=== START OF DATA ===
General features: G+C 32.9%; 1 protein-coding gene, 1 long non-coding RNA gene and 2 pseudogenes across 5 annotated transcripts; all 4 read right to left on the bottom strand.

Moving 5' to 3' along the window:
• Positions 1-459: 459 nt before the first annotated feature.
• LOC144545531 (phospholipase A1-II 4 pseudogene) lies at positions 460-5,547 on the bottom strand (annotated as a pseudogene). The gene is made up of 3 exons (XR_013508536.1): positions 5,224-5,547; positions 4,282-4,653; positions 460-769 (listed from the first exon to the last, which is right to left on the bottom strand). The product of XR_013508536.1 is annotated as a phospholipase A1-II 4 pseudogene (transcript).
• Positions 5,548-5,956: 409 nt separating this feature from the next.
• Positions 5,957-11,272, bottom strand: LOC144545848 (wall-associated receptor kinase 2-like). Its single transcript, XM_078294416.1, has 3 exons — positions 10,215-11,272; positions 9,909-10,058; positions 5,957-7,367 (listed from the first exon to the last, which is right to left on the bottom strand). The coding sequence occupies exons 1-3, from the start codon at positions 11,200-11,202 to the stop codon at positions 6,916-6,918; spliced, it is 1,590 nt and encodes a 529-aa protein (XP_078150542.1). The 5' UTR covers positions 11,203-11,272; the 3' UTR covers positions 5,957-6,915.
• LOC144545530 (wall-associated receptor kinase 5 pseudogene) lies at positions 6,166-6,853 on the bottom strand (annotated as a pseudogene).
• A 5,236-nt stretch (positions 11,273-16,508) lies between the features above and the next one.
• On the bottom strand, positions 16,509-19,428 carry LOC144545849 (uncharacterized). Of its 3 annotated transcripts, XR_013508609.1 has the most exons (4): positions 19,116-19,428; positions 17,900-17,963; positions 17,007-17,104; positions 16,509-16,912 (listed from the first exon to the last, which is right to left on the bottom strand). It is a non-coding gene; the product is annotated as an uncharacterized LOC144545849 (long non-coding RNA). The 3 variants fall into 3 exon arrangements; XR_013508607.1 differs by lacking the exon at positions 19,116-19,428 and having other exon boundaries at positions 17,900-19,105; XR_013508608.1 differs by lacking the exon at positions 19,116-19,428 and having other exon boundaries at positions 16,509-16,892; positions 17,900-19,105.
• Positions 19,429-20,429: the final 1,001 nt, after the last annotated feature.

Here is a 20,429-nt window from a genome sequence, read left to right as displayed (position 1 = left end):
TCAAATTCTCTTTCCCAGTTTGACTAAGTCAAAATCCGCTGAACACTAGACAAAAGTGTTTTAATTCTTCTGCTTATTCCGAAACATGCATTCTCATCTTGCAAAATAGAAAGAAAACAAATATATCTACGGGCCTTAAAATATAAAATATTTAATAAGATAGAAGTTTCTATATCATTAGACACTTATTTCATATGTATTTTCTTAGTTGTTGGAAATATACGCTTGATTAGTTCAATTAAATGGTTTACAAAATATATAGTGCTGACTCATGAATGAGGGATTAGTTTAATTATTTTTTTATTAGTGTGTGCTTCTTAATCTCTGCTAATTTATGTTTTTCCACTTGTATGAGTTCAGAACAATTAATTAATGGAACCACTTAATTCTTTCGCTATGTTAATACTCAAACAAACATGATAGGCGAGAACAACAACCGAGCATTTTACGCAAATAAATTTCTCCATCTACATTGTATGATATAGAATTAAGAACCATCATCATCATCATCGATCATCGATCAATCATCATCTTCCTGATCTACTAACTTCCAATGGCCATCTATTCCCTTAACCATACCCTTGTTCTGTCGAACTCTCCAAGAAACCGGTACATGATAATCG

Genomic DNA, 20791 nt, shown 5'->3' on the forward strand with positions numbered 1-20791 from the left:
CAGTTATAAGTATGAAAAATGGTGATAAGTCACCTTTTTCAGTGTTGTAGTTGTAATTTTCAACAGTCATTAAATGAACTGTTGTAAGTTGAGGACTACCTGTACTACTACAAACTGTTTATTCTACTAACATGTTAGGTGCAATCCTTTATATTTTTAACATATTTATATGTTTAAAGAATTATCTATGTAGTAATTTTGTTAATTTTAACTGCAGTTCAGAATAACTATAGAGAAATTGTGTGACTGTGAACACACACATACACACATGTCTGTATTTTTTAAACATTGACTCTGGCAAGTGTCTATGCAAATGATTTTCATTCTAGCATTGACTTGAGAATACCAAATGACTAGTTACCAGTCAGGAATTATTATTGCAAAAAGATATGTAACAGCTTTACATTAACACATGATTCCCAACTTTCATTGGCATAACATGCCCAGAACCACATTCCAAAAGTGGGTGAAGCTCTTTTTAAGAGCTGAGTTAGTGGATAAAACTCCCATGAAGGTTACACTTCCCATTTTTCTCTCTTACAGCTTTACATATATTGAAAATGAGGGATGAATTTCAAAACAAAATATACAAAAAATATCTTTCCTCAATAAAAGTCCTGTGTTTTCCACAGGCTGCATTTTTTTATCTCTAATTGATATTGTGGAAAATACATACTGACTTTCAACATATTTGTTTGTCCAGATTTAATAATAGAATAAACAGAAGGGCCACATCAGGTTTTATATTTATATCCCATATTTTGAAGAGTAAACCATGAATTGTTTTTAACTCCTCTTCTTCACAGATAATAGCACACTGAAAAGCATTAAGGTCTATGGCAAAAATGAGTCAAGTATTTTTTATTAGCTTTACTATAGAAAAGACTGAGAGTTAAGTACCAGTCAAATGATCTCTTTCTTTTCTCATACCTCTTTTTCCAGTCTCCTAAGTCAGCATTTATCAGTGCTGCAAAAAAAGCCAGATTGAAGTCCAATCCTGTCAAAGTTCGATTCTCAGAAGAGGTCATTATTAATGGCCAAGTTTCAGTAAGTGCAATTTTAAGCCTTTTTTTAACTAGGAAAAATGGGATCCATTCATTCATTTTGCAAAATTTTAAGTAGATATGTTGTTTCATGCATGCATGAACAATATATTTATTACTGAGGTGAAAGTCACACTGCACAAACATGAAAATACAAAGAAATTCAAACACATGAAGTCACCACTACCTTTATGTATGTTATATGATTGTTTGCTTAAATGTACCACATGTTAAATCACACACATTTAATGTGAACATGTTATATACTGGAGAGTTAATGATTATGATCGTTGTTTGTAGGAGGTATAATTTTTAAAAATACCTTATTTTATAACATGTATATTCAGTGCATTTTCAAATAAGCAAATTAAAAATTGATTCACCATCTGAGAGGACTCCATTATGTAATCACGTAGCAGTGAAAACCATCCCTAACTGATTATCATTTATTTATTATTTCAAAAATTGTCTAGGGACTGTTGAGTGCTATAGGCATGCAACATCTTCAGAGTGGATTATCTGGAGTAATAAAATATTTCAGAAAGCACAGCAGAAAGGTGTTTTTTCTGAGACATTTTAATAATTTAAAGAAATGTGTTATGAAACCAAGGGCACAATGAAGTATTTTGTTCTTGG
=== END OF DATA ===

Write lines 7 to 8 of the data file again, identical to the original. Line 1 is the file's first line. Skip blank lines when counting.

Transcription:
• LOC144545530 (wall-associated receptor kinase 5 pseudogene) lies at positions 6,166-6,853 on the bottom strand (annotated as a pseudogene).
• A 5,236-nt stretch (positions 11,273-16,508) lies between the features above and the next one.